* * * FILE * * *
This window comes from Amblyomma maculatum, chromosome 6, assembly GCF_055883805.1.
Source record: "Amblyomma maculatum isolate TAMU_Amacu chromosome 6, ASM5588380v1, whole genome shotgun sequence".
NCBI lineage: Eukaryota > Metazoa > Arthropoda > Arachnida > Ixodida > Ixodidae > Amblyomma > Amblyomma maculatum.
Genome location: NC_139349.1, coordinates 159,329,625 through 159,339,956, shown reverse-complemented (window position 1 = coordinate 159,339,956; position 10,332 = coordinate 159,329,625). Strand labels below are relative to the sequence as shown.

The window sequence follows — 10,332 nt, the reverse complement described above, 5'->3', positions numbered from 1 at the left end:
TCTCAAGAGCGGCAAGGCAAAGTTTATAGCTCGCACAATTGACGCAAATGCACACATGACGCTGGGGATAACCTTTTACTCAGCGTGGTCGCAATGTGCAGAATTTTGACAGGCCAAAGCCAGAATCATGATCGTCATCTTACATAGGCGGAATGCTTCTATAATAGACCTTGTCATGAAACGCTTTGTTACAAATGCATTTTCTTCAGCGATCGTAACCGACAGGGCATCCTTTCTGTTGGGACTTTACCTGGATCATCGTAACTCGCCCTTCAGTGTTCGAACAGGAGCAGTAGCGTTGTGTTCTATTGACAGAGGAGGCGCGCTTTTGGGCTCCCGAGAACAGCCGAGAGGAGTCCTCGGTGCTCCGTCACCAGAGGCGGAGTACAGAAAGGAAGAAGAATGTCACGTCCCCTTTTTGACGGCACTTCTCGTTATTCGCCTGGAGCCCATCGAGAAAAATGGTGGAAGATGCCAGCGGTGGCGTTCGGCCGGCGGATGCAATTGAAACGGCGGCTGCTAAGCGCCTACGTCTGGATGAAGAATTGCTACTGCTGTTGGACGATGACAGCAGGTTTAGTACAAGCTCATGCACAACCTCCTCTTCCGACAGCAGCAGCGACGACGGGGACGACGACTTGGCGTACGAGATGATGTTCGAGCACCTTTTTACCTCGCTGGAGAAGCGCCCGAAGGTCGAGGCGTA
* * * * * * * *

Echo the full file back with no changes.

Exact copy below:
This window comes from Amblyomma maculatum, chromosome 6, assembly GCF_055883805.1.
Source record: "Amblyomma maculatum isolate TAMU_Amacu chromosome 6, ASM5588380v1, whole genome shotgun sequence".
NCBI lineage: Eukaryota > Metazoa > Arthropoda > Arachnida > Ixodida > Ixodidae > Amblyomma > Amblyomma maculatum.
Genome location: NC_139349.1, coordinates 159,329,625 through 159,339,956, shown reverse-complemented (window position 1 = coordinate 159,339,956; position 10,332 = coordinate 159,329,625). Strand labels below are relative to the sequence as shown.

The window sequence follows — 10,332 nt, the reverse complement described above, 5'->3', positions numbered from 1 at the left end:
TCTCAAGAGCGGCAAGGCAAAGTTTATAGCTCGCACAATTGACGCAAATGCACACATGACGCTGGGGATAACCTTTTACTCAGCGTGGTCGCAATGTGCAGAATTTTGACAGGCCAAAGCCAGAATCATGATCGTCATCTTACATAGGCGGAATGCTTCTATAATAGACCTTGTCATGAAACGCTTTGTTACAAATGCATTTTCTTCAGCGATCGTAACCGACAGGGCATCCTTTCTGTTGGGACTTTACCTGGATCATCGTAACTCGCCCTTCAGTGTTCGAACAGGAGCAGTAGCGTTGTGTTCTATTGACAGAGGAGGCGCGCTTTTGGGCTCCCGAGAACAGCCGAGAGGAGTCCTCGGTGCTCCGTCACCAGAGGCGGAGTACAGAAAGGAAGAAGAATGTCACGTCCCCTTTTTGACGGCACTTCTCGTTATTCGCCTGGAGCCCATCGAGAAAAATGGTGGAAGATGCCAGCGGTGGCGTTCGGCCGGCGGATGCAATTGAAACGGCGGCTGCTAAGCGCCTACGTCTGGATGAAGAATTGCTACTGCTGTTGGACGATGACAGCAGGTTTAGTACAAGCTCATGCACAACCTCCTCTTCCGACAGCAGCAGCGACGACGGGGACGACGACTTGGCGTACGAGATGATGTTCGAGCACCTTTTTACCTCGCTGGAGAAGCGCCCGAAGGTCGAGGCGTA